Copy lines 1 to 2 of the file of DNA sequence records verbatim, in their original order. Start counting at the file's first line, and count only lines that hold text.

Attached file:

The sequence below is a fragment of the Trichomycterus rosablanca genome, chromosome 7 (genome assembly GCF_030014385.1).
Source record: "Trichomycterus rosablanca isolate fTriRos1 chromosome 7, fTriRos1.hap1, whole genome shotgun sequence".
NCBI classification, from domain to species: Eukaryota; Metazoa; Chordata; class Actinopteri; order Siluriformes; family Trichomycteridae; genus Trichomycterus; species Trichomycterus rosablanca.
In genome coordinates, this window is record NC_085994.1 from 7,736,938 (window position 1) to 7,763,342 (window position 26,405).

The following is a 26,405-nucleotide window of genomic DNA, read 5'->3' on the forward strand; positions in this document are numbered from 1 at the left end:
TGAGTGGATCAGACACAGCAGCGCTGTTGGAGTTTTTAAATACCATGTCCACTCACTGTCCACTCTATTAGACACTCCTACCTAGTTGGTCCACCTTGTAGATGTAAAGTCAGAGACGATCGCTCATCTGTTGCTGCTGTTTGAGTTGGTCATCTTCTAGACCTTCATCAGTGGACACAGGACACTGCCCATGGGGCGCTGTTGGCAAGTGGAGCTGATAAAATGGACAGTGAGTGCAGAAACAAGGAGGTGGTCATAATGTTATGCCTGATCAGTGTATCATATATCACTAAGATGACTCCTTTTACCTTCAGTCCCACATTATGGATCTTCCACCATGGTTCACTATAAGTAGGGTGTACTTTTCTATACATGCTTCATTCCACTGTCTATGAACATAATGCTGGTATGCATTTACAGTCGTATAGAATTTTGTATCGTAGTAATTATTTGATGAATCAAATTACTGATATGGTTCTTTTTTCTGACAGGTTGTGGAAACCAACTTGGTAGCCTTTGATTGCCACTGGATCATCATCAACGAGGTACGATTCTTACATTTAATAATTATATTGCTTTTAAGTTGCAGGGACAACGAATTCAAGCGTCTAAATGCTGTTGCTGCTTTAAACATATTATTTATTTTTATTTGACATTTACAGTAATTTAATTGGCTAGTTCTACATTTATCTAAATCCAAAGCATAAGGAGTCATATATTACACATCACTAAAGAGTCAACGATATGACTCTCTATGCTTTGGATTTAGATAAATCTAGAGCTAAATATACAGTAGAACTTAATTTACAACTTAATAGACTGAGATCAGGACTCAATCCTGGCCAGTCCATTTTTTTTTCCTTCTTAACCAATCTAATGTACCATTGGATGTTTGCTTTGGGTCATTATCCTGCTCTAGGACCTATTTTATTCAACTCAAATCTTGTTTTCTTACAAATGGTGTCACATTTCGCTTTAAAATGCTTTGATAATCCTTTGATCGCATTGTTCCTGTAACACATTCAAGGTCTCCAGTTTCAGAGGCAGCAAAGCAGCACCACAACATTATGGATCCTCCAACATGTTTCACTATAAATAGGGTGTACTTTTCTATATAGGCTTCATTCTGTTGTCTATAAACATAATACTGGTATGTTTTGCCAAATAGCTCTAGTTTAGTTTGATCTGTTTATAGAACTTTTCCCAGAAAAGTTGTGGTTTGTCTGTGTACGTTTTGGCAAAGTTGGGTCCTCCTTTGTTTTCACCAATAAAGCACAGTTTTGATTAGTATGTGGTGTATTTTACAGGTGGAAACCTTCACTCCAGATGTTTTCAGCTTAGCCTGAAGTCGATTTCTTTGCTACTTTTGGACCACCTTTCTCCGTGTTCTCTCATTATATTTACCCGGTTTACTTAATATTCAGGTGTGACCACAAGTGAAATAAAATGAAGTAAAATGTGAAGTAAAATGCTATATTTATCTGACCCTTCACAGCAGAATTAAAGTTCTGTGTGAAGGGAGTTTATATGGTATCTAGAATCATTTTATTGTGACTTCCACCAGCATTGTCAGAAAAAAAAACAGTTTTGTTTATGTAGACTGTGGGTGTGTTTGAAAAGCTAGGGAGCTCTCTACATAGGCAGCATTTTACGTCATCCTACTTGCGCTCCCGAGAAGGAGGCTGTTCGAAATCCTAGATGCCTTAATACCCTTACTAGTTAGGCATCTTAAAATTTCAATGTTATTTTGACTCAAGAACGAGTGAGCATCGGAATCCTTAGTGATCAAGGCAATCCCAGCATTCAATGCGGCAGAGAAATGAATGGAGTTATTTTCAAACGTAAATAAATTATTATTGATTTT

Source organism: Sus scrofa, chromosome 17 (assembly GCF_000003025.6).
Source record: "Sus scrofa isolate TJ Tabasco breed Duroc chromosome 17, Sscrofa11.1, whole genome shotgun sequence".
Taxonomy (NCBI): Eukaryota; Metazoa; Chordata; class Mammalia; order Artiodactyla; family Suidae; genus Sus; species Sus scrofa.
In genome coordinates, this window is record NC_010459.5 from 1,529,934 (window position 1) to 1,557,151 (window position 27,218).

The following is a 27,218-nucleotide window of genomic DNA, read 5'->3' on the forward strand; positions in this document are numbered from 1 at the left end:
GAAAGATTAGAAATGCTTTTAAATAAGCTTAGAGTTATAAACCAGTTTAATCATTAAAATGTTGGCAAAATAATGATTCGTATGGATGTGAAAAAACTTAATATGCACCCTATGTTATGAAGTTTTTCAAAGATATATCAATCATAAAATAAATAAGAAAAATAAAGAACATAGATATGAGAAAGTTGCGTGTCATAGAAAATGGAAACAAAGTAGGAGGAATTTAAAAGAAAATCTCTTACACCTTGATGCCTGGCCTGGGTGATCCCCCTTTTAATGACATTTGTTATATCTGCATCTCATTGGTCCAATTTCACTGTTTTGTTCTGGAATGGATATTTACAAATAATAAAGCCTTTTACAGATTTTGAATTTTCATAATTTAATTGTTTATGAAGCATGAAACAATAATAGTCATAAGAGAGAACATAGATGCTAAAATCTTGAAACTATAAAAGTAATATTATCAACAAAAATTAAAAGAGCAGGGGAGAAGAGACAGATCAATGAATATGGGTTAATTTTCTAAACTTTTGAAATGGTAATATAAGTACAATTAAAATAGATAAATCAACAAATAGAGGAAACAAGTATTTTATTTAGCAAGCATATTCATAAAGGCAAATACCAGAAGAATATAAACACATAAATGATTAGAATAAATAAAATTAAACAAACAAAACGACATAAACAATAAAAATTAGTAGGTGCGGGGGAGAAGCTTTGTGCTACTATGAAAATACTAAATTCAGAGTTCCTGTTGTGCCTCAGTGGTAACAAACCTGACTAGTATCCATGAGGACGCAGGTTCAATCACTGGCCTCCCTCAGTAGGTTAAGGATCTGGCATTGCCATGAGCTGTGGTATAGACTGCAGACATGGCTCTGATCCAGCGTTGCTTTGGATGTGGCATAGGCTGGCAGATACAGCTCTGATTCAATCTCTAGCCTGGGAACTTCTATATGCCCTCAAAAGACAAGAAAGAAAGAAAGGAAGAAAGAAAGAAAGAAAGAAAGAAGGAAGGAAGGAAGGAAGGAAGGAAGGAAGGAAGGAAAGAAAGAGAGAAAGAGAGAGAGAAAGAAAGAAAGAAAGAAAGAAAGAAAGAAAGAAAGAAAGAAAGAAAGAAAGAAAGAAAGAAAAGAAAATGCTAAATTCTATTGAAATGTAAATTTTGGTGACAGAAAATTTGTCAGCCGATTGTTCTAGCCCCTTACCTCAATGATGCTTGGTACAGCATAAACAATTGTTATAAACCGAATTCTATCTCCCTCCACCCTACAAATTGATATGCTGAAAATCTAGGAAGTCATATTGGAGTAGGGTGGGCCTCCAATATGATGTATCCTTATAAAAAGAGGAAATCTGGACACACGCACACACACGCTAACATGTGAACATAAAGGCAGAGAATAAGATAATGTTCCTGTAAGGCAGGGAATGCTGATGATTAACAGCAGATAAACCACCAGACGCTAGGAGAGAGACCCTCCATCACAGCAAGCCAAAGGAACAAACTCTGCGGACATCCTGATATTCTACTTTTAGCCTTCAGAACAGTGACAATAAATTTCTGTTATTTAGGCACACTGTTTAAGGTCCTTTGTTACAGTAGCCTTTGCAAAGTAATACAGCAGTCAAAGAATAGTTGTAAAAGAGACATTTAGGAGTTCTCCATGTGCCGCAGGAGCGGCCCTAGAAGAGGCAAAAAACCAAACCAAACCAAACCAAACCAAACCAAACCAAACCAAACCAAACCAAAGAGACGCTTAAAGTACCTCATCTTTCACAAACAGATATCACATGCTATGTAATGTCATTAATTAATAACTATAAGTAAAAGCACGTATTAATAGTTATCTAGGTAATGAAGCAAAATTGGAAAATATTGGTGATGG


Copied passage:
The sequence below is a fragment of the Trichomycterus rosablanca genome, chromosome 7 (genome assembly GCF_030014385.1).
Source record: "Trichomycterus rosablanca isolate fTriRos1 chromosome 7, fTriRos1.hap1, whole genome shotgun sequence".